Later on when I was back in England, I remembered how much I loved that California coastline, and basically the sun and surf. In my mind, I could see that sign Ventura, and I put together some chords. Then I hummed a melody line over the top. And so that’s the way “Ventura Highway” worked. The writing process was the same formula that I still use today—first, the chord progression, then the melody, and then I start working hard on lyrics.

DK: Gerry, you wrote one of America’s biggest hits, “Sister Golden Hair.” Is there a story behind how you wrote that song?

Beckley: One of the things about “Sister Golden Hair,” apart from the nod to George Harrison—the 12-string acoustic and the slide guitar—is that I had that song written and demoed before the Holiday album, which was our fourth album. But we didn’t use it on Holiday…I’m not sure I even submitted it. I was very happy with the songs I contributed to Holiday, and Holiday went on to be a big hit record for us, with “Tin Man” and “Lonely People” on it. But it does show that sometimes songs can kind of sit in a holding pattern, and “Sister Golden Hair” was recorded for the next album, Hearts, and was a number one record for us. So it all worked out fine.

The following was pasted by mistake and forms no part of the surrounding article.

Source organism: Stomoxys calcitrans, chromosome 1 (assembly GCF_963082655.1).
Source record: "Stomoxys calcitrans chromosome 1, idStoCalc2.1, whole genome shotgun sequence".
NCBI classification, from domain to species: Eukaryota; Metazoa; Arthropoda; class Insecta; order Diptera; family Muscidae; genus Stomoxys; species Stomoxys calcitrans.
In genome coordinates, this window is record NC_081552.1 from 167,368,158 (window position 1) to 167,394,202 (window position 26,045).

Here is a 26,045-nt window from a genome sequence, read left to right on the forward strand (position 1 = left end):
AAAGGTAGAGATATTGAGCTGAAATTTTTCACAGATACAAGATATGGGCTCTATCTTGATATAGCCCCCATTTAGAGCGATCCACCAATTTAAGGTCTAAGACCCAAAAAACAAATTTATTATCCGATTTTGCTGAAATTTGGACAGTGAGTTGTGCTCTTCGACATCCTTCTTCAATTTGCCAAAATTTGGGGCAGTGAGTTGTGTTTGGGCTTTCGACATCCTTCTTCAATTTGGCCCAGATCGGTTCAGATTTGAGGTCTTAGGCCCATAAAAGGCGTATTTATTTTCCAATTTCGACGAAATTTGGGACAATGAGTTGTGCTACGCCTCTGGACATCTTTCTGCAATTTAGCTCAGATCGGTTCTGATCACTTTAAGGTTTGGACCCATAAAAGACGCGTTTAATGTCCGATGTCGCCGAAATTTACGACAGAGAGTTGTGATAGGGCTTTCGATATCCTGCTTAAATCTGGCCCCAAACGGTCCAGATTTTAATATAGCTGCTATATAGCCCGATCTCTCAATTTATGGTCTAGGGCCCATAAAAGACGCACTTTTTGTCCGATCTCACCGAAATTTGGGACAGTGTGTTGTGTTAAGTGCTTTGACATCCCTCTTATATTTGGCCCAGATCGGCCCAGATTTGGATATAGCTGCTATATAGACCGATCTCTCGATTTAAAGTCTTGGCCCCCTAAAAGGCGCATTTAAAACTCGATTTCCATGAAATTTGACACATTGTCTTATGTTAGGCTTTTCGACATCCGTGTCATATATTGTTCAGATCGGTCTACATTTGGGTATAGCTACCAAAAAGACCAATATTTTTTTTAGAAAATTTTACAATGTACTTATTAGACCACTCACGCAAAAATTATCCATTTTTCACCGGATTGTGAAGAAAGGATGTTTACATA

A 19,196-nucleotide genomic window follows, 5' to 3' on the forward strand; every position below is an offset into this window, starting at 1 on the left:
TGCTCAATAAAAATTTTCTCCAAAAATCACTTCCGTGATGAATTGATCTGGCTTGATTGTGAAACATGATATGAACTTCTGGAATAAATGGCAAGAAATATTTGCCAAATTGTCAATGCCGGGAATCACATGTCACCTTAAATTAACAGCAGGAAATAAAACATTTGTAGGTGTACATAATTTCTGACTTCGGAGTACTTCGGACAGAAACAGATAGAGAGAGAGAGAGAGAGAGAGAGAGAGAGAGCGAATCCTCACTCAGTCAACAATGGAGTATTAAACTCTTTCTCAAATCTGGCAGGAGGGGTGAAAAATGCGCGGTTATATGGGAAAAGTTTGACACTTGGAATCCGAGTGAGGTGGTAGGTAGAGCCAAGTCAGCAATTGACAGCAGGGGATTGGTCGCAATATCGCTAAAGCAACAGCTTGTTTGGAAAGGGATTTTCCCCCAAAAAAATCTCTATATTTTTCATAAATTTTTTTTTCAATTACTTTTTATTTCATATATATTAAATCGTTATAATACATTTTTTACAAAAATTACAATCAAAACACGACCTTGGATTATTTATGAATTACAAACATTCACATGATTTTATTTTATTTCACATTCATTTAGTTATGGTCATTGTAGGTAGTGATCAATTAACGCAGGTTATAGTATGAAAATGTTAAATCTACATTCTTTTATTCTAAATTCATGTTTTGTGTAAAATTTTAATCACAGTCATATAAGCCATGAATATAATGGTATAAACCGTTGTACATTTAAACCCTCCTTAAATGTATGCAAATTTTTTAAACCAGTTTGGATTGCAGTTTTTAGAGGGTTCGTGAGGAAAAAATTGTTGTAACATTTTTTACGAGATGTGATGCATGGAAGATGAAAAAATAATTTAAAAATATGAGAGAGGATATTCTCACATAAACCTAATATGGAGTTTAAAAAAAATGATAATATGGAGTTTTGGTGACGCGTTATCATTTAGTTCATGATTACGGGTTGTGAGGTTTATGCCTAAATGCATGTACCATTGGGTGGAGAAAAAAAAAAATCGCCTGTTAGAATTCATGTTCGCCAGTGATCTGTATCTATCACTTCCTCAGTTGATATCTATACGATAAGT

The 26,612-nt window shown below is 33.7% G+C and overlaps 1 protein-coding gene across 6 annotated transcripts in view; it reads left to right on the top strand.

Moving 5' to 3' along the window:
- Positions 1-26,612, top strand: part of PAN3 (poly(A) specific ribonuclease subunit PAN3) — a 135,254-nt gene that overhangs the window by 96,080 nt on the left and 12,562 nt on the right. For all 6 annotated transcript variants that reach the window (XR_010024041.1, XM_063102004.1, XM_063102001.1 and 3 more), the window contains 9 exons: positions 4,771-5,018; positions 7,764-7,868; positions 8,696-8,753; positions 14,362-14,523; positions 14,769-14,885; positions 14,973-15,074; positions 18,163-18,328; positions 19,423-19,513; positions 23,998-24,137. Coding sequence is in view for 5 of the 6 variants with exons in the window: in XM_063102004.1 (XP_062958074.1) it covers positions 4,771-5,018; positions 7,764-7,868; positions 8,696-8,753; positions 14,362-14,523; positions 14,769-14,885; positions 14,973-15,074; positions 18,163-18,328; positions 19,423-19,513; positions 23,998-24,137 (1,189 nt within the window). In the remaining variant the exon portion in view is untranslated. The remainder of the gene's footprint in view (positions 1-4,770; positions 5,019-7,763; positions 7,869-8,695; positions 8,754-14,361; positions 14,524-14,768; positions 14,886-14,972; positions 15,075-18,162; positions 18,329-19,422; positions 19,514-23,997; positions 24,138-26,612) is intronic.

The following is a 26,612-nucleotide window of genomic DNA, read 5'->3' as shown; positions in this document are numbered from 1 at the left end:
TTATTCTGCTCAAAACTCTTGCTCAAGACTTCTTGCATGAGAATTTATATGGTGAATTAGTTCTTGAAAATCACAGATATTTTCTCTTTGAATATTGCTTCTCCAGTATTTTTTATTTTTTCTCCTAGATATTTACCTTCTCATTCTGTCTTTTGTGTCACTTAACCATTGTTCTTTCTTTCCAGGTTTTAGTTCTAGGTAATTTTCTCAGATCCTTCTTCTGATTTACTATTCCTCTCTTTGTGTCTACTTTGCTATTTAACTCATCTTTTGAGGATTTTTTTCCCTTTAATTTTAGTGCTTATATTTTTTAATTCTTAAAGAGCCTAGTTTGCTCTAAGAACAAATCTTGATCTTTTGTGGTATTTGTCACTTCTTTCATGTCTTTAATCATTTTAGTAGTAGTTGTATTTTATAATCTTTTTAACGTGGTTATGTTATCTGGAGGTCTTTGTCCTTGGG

Here’s a video of America performing their hit, “Ventura Highway.”

DK: Dewey, another hit song you wrote was “Tin Man.” Was this song partially inspired by the character from The Wizard of Oz?

Bunnell: Absolutely, that’s still my favorite movie of all time. It embedded itself in my psyche as a young kid, and I just can’t ever shake that. It was an inspiring film, and of course it had all the messages…that we all have our brain and our heart and our courage if we look inside. It was a beautifully made film, and I loved the film’s fantastic transition from black & white to color. Life can be that way; it’s either black & white, and you can turn it into color if you work in that direction.

“Tin Man” was really the first song we did with (legendary Beatles producer) George Martin. So it has a special place in our history. Also, George played the key piano [hook] on that song.

DK: How many of your albums did George Martin produce?

Bunnell: He’s credited for seven albums, five which were studio albums of original material, and he remixed our greatest hits project and then we did a live album. We had a long, beautiful relationship with George, and all of the projects were great. He liked to record in different places, so we made an album at the Caribou Ranch in Colorado, in Hawaii, in London, in San Francisco & Los Angeles, and in the Caribbean in Montserrat. It was a wonderful time; we really look back at the George Martin years as very special.

DK: As a producer, what did George Martin bring to the band that you really liked?